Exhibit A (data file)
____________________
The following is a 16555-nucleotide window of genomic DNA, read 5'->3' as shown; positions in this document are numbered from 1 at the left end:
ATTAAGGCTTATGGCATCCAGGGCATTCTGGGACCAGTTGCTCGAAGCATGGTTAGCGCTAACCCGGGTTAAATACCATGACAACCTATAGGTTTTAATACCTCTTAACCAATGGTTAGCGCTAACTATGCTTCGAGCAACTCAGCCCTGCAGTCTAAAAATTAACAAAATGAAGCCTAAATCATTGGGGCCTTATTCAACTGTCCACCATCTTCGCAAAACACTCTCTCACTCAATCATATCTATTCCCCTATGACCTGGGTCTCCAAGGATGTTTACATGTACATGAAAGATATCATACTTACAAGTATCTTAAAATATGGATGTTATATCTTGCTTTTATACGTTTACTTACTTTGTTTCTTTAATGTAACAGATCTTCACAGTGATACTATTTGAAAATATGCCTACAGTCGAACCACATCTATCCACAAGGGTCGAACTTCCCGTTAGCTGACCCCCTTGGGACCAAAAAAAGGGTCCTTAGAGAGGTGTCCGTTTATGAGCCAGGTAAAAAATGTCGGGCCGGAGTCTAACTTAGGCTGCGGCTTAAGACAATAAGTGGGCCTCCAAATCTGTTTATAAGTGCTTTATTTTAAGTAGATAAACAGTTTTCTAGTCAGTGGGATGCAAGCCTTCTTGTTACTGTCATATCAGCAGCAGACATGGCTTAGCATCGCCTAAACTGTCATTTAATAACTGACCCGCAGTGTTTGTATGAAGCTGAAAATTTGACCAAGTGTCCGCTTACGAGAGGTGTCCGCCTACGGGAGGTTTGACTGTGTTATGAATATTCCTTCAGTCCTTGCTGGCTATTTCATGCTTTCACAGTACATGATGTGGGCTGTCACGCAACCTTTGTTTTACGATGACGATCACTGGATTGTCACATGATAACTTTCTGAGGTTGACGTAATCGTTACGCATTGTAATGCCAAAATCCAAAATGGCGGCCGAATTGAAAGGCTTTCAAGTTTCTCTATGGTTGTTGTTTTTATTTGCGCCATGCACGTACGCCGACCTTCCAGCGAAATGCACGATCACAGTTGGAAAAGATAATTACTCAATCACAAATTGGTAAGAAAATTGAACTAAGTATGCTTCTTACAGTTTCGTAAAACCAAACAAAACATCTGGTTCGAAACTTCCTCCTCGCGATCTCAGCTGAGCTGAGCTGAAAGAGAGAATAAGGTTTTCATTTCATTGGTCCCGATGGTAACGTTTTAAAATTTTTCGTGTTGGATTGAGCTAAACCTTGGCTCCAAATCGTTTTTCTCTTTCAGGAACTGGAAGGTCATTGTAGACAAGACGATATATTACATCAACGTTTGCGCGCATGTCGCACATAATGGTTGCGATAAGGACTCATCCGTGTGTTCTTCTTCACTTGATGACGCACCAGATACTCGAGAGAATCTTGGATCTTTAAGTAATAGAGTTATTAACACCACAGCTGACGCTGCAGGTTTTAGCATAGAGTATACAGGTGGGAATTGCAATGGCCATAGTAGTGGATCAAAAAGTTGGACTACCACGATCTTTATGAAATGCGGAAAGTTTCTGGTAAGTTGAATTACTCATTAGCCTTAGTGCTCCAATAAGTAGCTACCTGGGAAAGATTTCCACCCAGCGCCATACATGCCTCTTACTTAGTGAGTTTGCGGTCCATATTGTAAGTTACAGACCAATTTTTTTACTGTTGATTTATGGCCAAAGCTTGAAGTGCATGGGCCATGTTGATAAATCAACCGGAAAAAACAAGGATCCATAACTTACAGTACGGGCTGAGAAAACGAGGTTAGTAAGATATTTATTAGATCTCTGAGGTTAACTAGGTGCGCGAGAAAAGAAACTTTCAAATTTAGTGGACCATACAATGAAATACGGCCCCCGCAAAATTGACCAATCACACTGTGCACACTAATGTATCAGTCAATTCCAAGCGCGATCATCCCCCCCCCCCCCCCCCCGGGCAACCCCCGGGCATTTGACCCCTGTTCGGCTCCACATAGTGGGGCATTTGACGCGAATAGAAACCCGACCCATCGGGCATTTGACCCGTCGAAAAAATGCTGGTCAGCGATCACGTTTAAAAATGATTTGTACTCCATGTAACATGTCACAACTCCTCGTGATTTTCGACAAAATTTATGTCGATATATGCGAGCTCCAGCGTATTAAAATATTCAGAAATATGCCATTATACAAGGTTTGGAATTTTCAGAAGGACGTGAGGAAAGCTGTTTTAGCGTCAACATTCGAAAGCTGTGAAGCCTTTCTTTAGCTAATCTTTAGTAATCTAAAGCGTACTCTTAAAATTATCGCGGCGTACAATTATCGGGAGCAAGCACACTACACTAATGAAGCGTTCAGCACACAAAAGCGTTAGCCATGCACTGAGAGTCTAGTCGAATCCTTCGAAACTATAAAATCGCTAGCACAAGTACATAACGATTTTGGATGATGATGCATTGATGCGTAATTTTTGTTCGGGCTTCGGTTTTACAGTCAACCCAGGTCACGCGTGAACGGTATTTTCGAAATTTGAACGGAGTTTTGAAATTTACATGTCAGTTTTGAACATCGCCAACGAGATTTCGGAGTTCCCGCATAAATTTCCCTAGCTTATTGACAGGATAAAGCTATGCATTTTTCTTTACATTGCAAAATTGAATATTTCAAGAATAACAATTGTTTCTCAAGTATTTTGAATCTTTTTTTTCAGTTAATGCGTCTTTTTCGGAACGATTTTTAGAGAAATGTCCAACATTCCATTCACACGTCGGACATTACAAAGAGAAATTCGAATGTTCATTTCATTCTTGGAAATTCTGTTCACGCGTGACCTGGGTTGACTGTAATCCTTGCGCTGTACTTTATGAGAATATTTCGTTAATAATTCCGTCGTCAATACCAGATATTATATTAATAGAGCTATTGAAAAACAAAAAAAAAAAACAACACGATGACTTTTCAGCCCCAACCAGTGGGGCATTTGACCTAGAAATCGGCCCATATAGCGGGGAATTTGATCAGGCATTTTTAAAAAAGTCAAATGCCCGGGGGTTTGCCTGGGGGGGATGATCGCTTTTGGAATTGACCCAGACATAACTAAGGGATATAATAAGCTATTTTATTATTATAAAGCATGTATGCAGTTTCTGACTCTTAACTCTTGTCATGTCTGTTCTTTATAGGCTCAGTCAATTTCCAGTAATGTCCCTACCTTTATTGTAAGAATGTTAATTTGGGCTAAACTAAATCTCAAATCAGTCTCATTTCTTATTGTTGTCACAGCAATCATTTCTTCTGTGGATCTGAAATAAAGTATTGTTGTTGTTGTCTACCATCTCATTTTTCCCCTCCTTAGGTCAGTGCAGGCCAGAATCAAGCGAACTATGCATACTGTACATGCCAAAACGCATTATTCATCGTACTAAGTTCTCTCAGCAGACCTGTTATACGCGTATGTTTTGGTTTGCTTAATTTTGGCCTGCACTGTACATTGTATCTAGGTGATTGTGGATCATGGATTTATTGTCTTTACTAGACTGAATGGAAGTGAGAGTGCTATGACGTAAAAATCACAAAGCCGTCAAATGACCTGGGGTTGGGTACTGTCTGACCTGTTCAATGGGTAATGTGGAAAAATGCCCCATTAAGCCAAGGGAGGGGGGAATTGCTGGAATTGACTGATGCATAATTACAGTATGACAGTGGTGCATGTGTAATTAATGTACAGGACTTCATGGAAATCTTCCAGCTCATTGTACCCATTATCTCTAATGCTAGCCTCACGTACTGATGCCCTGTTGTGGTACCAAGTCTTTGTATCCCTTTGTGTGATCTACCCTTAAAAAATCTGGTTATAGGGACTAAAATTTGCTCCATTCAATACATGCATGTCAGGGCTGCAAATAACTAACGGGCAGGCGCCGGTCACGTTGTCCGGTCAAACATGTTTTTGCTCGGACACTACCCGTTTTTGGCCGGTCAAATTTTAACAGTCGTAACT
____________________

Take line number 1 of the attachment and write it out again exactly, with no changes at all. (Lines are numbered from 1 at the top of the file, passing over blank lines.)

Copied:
The following is a 16555-nucleotide window of genomic DNA, read 5'->3' as shown; positions in this document are numbered from 1 at the left end: